This book examines the factors which contribute to local green development in China and employs political ecology to analyze the relationship between power and the environment. Specifically, it looks at which actors control access to resources and are therefore able to promote environmental progress.
Following the reform and opening-up of China in the 1970s, entrepreneurs and local officials profited economically and politically and formed close relationships, known as guanxi in China. As a result, they have also been criticized as those responsible for the associated ecological damage. This book does not contest this association, but instead argues that the current literature places too much emphasis on their negative influence and the positive influence of their environmental work has been neglected. Building on three case studies where local green development is being pursued, Shanghai Pudong New Area, Baoding, and Wuning, this book shows how local officials and entrepreneurs can also be the crusaders of a greener environment at the local level in China.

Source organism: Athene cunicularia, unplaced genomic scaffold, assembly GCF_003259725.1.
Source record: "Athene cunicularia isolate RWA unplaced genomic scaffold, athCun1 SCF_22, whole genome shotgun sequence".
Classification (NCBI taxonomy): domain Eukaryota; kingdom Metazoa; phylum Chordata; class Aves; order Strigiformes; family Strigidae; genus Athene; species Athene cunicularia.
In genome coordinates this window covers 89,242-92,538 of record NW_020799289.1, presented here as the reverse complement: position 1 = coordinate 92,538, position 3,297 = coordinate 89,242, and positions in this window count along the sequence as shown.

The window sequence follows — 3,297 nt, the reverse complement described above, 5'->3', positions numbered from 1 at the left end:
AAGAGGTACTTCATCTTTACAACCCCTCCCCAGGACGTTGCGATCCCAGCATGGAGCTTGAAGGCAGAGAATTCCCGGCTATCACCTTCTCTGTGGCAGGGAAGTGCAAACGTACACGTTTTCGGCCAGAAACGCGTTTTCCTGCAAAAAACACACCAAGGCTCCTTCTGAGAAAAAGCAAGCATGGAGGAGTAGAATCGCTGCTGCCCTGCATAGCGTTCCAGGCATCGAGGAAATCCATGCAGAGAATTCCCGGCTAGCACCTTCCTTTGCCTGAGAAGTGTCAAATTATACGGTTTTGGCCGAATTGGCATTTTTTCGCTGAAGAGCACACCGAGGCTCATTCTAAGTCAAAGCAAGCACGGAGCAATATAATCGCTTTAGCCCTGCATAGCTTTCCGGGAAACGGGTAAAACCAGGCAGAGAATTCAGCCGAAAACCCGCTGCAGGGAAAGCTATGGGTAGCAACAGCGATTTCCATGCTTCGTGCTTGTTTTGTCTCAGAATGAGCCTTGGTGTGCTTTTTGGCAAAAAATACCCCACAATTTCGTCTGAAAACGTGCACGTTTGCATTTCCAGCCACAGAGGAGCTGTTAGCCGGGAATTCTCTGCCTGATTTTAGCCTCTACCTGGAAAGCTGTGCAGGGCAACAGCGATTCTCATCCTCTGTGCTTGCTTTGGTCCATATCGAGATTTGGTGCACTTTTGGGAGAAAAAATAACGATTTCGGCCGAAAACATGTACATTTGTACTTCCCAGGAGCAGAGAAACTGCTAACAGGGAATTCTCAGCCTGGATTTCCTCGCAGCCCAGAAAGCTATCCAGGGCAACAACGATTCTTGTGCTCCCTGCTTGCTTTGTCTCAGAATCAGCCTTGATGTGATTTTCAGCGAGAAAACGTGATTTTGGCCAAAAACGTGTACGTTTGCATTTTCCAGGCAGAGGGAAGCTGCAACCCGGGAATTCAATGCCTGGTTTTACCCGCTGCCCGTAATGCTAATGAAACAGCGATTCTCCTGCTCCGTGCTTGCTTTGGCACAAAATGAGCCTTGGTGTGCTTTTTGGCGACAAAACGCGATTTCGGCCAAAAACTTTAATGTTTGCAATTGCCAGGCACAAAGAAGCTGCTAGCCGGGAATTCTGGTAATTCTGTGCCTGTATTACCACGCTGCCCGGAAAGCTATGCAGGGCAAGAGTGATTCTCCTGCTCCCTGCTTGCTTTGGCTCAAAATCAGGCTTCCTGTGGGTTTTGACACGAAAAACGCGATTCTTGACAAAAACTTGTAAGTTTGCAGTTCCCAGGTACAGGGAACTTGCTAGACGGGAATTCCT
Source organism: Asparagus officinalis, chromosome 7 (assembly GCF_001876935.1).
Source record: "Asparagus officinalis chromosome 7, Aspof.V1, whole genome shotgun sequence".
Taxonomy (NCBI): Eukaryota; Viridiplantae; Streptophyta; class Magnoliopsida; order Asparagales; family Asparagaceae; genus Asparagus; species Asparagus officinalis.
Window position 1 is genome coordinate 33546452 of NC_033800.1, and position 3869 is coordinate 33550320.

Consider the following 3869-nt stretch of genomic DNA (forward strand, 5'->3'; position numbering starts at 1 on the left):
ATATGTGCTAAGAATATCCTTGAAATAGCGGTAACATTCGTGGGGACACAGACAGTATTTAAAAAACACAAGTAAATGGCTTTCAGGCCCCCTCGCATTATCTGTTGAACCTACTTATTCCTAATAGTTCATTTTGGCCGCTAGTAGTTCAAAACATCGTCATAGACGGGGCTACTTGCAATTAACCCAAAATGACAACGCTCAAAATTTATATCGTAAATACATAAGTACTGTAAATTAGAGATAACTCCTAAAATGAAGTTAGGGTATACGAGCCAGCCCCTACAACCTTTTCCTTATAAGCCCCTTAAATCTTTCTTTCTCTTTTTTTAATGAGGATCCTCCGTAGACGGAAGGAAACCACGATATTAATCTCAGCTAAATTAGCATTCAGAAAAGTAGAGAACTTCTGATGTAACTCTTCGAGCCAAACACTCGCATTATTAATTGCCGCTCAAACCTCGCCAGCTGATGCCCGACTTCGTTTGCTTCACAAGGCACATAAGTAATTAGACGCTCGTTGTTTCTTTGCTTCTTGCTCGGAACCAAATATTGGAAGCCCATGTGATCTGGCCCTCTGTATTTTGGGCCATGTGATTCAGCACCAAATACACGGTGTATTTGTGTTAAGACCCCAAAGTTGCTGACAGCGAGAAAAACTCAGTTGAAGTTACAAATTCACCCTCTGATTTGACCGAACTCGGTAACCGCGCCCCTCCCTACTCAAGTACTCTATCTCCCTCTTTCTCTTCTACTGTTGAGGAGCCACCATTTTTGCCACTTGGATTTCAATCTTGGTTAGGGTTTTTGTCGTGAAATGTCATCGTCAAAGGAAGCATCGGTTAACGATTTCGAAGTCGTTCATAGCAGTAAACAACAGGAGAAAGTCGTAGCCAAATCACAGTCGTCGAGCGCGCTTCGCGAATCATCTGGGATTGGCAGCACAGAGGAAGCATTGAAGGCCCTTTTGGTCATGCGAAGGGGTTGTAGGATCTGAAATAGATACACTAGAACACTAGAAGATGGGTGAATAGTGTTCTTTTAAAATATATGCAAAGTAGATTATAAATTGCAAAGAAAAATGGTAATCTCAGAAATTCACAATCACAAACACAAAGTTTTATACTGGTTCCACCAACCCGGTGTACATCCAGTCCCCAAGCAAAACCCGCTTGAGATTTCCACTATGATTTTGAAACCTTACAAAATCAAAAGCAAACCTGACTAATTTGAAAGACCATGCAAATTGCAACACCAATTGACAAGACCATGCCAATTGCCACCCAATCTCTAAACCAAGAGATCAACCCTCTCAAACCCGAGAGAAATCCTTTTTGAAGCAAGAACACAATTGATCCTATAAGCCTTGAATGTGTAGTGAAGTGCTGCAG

This book will be of great interest to students and scholars of Chinese studies, with a particular interest in environmental policy and politics, business and society, as well as those interested in sustainable development more broadly.
Table of Contents
1. The Boom of Local Green Development in China 2. China’s Local Green Development Background 3. A Run-Down City Regains Competence: Shanghai 4. A Polluted City's Path Towards Low-Carbon Pioneering: Baoding 5. A Poor County's Green Leap Forward: "Green Rising-Up" in Wuning 6. A Comparative Analysis of Green Development 7. A Political Ecology of Local Green Development
Chunhong Sheng is a postdoctoral fellow at the China Center for Special Economic Zone Research, Shenzhen University, China.